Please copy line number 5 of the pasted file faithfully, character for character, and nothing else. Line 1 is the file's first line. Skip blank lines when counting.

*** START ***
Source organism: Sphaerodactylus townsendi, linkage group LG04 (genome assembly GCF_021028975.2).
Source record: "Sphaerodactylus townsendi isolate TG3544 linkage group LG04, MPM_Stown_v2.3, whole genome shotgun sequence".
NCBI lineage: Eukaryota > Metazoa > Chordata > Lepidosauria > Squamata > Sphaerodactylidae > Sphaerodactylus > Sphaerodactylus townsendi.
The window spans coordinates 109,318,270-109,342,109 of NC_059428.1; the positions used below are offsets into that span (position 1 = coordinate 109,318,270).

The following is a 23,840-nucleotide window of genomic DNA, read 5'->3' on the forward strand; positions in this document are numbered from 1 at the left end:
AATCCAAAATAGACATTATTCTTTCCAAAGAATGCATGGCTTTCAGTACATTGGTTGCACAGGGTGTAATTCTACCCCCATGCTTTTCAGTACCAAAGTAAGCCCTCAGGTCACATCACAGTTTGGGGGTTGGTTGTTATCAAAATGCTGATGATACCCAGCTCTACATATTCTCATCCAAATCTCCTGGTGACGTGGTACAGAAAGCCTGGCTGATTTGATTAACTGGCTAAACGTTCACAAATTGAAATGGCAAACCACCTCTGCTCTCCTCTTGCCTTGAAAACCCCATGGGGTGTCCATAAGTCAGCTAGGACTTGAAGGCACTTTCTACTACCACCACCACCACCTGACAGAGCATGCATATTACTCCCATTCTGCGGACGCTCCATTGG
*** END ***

The following is a 23,840-nucleotide window of genomic DNA, read 5'->3' on the forward strand; positions in this document are numbered from 1 at the left end: